From £23,730
A lot of car for the money - but 'progress' has dented the fun factor

Our Verdict

Renault Megane Renaultsport
The Renaultsport 265 is the hot version of Renault's Focus-rivalling hatchback

Can the Renault Mégane 265 uphold the Renaultsport reputation?

19 October 2009

What is it?

You are looking at the all-new hot version of the all-new Renault Megane, tweaked by Renaultsport to produce 247bhp, 251lb ft and 0-62mph in 6.1sec. Plus, of course, the kind of handling precision to make mincemeat out of the average British B-road.

There are two subtly different versions, both of which are front-wheel-drive and share the same updated version of the venerable 2.0-litre turbocharged, four that has appeared in all previous hot Meganes.

The cheaper Cup model costs £21,995 and comes with less equipment but a lower riding, more aggressive chassis set up than the more lavishly equipped Sport (£22,995). You can, however, specify the Cup chassis with Sport equipment levels, and that’s the version we drove yesterday on the car’s international launch in southern Spain.

Renaltsport, as ever, has thrown the entire toolbox at the Megane 250 to make it as sharp as possible on the road, without denting the car’s basic refinement irrevocably, or so it claims.

The Cup chassis is some 15 per cent stiffer than that of the Sport, but both share the same strut (front), torsion beam (rear) suspension design, including Renault’s own version of a torque steer-reducing strut that pivots slightly under load, much like Ford’s RevoKnuckle system fitted to the Focus RS. It’s made from aluminum this time, thereby reducing unsprung weight where it matters most.

There is also a new multi-stage ESP system that allows a driver to select between three different driving modes. You can switch the system off completely, have it fully engaged or select a mid-way program that allows a small amount of slip before intervening and reducing the flow of torque to the front wheels.

In Sport guise the Megane 250 comes with 18in wheels and Dunlop SP Sport rubber, while the Cup version uses more aggressive Michelin Pilot Sport tyres, also 18in. And then there’s an optional 19in wheel that comes with a set of liquorice profile Continentals attached to the rims.

Inside, a number of upgrades distinguish the 250 above and beyond its more humble brethren. In either guise it has a pair suitably hip-hugging seats up front, and unlike the previous generation R26R it also has proper rear seats.

The steering wheel is unique to the 250 and has been designed not just to feel better in the hands but also generate less inertia in use. The rev counter is a not so delicate shade of yellow, which helps lift the otherwise high quality feeling but fairly plain looking interior.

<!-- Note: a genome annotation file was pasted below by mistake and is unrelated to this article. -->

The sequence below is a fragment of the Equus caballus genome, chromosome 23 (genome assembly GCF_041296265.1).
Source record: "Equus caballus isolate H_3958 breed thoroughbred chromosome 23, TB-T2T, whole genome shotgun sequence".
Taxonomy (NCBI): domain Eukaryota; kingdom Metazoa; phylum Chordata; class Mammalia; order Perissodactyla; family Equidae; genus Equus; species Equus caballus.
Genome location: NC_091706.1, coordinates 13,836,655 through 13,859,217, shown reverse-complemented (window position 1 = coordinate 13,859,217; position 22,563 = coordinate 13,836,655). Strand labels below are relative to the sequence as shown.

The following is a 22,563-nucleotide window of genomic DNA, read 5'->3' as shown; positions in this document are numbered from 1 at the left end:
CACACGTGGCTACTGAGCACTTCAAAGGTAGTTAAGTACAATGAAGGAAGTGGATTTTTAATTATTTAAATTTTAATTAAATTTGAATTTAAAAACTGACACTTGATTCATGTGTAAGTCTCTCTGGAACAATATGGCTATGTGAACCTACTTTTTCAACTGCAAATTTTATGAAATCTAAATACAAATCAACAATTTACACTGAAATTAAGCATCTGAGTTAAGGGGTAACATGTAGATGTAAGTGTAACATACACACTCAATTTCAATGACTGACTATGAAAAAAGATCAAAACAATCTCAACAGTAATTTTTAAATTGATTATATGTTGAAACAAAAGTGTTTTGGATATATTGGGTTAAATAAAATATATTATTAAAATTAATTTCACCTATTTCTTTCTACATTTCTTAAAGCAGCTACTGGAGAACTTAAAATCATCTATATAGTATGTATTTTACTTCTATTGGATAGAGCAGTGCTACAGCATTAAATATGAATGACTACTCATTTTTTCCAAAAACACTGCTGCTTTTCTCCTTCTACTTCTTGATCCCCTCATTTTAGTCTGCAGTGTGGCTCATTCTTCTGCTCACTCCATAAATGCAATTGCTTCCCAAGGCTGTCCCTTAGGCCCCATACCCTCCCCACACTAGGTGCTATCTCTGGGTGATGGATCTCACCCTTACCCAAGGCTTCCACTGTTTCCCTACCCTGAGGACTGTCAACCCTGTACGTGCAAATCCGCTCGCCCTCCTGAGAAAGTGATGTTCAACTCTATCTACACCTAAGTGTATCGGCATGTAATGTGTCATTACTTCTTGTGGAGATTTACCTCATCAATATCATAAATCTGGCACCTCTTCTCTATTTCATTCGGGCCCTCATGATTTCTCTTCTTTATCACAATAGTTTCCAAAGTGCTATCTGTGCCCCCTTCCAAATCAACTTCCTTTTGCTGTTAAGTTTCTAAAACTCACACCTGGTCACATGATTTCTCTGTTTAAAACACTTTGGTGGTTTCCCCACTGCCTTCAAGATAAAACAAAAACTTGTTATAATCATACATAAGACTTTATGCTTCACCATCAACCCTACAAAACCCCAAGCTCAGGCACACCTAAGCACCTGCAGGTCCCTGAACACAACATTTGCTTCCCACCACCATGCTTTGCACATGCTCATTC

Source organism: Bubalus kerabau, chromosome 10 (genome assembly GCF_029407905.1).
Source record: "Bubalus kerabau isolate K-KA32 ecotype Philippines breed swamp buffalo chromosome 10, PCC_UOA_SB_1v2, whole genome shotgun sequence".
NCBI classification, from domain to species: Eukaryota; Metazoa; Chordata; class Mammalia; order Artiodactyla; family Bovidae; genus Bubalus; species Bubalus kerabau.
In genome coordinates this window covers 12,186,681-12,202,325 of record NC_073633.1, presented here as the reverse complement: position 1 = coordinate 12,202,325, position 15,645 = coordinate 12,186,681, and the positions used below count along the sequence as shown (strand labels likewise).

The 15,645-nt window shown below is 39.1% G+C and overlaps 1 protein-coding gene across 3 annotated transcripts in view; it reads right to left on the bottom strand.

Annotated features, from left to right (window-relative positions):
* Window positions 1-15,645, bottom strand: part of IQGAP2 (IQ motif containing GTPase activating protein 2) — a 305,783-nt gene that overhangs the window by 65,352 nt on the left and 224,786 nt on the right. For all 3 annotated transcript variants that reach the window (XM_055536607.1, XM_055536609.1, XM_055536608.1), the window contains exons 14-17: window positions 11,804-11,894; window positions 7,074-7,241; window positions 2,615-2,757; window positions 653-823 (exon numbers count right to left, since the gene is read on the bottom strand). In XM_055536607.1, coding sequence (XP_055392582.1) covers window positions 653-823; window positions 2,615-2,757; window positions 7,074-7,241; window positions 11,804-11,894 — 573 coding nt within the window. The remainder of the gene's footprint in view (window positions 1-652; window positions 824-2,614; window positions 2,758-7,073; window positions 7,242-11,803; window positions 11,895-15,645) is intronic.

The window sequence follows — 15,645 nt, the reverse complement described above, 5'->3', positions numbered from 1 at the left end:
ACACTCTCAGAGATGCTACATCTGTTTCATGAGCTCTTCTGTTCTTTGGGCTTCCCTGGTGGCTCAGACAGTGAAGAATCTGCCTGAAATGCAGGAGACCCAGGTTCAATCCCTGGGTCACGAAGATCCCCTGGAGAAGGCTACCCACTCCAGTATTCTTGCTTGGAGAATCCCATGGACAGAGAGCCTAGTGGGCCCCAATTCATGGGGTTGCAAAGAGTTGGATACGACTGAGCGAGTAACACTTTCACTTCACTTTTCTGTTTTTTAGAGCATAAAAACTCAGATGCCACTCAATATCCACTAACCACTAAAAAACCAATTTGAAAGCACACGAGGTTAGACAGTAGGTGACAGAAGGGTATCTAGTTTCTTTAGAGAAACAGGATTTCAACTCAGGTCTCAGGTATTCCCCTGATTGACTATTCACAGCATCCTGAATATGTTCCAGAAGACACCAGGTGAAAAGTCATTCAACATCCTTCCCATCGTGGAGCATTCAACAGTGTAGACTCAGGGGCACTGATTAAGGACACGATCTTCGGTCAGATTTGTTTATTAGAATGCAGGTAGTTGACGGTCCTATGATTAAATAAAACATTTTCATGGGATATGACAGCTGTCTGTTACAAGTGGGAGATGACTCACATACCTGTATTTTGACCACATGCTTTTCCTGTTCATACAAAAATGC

What’s it like?

Anyone expecting the raw and decidedly racy thrills of the previous geberation R26 models is going to be somewhat surprised by what they find with the new Megane 250. Even in Cup form it’s a much more refined, grown up car than its predecessors. It feels and sounds like a more expensive kind of hot hatch, and although it accelerates with even more vim than the R26 on paper, in reality it doesn’t feel quite as quick as the old timer. Or as dramatic.

Mostly this is a welcome realisation. Torque steer has been all but eradicated this time round, and even with the three stage ESP system switched off there is rarely any wheelspin once you are out of first gear. And the body control is deeply impressive, across a whole range of surfaces. It’s now the sort of hot hatch that imbues confidence in its driver, rather than one that asks occasionally awkward questions of them.

It rides much better than the R26, too, and that’s a big step in the right direction, one that elevates the 250 clear of opposition such as the Astra VXR and Mazda 3 MPS.

Yet despite its obvious and various improvements, there is just a mild sense of disappointment on discovering that some of edge that so distinguished its predecessor has gone; has been deliberately – and understandably – removed from the formula. Renaultsport claims that the steering of the 250 is better than ever thanks to various modifications, both to the steering system itself and the front suspension. But in practice, although the steering feels more cultured, it also feels less incisive, less delicious.

And the same thing applies to handling in general. On most roads the 250RS feels more planted, grippier, safer and is very probably faster across the ground than its predecessor. But it’s also not as much of a riot to drive. Hussling this car is something that no longer seems appropriate, and that does seem something of a shame.